This is my first article to you in my new role as a servant of the servants of God here in Queensland. Due to the latest South East Queensland COVID lockdown, I find myself in an in-between space at the moment. In-between Bishop Emeritus Paul Smith’s farewell and my postponed installation. Anthropologists call this time ‘liminal space.’ The word liminal means threshold, change, transition, the dormant time between an old reality and a newer reality.
We live much of our lives in liminal space, whether that’s waiting for medical results, for the rains to come, news from our loved ones, a job offer, or to hear when the latest lockdown might end. This liminal space is an important phase of transition from the old to the new. Often we are tempted to rush it and to bring it to a premature end. Living in liminality, however, is an important part of growing, living and maturing.
This column has been renamed Living Faithfully and Prayerfully. We live faithfully because God is faithful. Rowan Williams, the former Archbishop of Canterbury, writes that the church celebrates fidelity, it blesses marriage, it blesses the vows of monastic life, it blesses the commitment of membership to a local congregation, it lives by the regular round of worship, the weekly prayer of believers, the constant celebration of the Eucharist, the meeting of the same people time after time, because they are the soil of growth.
We go on reading the same book and reciting the same creeds, not, we hope and pray, to limit and control, but to make sure that we promise to go on listening, to what we believe is an inexhaustible story, a pattern of words and images given by God that we shall never exhaust. Hence, the church is invited to live faithfully.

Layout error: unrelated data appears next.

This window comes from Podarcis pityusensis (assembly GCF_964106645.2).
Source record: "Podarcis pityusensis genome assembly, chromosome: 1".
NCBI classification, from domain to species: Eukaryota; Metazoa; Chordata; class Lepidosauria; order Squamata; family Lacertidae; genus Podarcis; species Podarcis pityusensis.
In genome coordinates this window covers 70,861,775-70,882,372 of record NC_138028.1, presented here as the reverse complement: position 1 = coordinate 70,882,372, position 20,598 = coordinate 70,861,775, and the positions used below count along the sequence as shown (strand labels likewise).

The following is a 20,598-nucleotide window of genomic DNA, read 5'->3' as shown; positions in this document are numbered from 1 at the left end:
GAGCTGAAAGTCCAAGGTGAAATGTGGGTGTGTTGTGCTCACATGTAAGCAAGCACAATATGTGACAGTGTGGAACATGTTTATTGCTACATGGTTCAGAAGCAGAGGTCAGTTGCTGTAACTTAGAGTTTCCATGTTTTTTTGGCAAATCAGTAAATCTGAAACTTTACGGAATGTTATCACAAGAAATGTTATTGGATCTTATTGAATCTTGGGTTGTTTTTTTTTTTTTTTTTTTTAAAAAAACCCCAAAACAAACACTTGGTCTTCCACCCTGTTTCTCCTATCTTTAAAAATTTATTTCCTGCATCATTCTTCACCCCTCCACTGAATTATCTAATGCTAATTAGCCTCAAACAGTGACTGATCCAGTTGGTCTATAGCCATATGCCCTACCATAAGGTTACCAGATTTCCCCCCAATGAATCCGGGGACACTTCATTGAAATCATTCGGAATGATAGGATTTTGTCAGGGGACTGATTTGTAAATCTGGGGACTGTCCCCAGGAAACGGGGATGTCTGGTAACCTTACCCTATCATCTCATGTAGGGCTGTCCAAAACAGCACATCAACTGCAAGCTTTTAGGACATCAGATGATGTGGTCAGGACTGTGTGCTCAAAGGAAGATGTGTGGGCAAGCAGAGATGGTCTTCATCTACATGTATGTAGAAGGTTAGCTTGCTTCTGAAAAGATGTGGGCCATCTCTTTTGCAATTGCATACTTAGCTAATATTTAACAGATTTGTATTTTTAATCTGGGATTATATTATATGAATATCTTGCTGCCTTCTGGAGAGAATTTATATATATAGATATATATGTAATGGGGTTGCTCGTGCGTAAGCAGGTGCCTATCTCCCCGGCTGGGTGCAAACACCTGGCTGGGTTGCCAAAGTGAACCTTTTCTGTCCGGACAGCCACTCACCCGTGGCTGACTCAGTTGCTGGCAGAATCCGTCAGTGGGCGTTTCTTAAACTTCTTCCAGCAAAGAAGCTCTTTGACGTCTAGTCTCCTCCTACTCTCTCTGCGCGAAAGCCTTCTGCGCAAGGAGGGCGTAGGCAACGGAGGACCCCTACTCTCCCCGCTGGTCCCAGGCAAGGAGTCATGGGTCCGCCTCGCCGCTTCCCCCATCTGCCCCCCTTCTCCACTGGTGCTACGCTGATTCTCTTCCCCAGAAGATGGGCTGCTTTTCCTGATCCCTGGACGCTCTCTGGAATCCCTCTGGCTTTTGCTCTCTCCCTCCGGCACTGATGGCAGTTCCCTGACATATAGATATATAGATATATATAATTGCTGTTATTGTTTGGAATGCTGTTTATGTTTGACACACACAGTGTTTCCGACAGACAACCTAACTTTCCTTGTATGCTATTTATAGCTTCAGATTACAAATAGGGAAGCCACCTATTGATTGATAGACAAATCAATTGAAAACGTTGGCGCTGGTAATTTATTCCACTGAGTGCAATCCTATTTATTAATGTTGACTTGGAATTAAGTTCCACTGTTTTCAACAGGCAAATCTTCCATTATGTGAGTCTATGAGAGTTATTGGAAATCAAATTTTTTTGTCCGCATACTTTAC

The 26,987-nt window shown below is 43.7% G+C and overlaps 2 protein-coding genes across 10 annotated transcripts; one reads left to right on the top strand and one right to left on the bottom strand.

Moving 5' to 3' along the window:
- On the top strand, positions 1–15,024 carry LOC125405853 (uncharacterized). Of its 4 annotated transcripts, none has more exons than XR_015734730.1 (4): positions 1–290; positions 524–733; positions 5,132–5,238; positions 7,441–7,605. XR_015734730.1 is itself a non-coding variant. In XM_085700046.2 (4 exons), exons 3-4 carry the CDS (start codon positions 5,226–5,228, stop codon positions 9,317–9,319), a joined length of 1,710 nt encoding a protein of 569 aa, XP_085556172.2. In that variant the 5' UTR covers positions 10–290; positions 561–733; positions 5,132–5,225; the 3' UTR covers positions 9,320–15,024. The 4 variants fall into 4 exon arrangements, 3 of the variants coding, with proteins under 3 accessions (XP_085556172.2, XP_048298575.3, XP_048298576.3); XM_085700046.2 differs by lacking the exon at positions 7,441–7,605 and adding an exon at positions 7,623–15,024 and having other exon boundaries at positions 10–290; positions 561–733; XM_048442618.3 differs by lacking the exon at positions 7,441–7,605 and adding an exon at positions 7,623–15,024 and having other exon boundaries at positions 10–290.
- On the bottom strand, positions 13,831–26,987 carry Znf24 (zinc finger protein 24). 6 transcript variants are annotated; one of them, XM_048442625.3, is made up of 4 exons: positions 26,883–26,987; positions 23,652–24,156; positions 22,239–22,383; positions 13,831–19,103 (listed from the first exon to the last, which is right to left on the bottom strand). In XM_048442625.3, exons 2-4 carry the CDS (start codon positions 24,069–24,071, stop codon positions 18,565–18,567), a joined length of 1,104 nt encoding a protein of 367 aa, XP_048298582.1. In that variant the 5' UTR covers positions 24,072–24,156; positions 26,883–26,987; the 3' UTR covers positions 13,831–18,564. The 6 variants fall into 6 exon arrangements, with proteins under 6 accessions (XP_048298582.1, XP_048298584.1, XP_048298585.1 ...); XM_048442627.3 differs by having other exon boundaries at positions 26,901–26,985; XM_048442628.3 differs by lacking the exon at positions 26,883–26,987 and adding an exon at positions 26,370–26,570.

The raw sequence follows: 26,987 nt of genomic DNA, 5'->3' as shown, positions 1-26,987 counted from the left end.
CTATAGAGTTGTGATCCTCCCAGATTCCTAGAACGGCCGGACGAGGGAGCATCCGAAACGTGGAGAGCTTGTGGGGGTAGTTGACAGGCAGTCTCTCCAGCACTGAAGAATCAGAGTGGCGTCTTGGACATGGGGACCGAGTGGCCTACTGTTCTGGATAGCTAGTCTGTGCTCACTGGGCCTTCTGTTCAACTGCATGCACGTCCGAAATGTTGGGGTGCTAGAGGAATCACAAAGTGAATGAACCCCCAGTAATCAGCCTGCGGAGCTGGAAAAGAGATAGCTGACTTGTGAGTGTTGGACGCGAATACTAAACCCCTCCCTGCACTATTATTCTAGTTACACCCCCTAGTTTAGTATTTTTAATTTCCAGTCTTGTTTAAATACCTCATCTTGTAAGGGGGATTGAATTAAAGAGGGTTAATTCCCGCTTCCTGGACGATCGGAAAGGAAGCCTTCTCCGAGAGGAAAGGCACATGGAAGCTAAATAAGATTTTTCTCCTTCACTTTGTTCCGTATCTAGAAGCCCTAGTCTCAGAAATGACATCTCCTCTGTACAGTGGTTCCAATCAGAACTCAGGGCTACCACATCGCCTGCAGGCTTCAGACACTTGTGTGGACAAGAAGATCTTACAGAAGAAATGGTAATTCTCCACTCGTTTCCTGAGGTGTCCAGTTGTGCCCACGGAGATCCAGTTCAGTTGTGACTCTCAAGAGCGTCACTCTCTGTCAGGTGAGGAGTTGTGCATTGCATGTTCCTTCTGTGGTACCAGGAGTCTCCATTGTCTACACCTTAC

The church is also invited to live prayerfully. As we find ourselves in liminal spaces and times, we are invited by God to listen to what the Holy Spirit is saying to the church. Where is God leading us? Where is God already at work? What is God revealing to us about the world around us?
When we live in liminal times, we often struggle to see beyond the threshold in front of us. We know that the wounding and death we experienced on Good Friday has brought our old story and journey to an end. But as we enter the in-between day of Holy Saturday, we are not quite sure what the new story will hold. We are unsure when resurrection Sunday will happen and how it will unfold.
This is very much the journey of the Christian church in today’s society in Australia. If we are honest, the old narrative of the church in Australia, of Sunday mornings when most mums and dads with 2.7 kids hopped in their Kingswoods to go to church, is no longer a lived reality in most of our communities.
But while that story has died, God hasn’t died. He is just as much at work in our communities as he was back in the day of ‘football, meat pies, kangaroos and Holden cars.’ He is bringing to birth new life, new growth and new hope into our communities: ‘See, I am doing a new thing! Now it springs up; do you not perceive it? I am making a way in the wilderness and streams in the wasteland’ (Isaiah 43:19).
Hence, God invites us to live faithfully, to continue to gather around his Word and the Sacraments and be sustained by his life-giving gospel. He is also inviting us to live prayerfully, to discern and perceive where he is at work, creating new life and new growth so that all may come to know Christ. I desire that through this column, many different members of our Queensland Lutheran community will be able to provide food for thought on what it means to live faithfully and prayerfully in today’s society.
Faithfully and Prayerfully,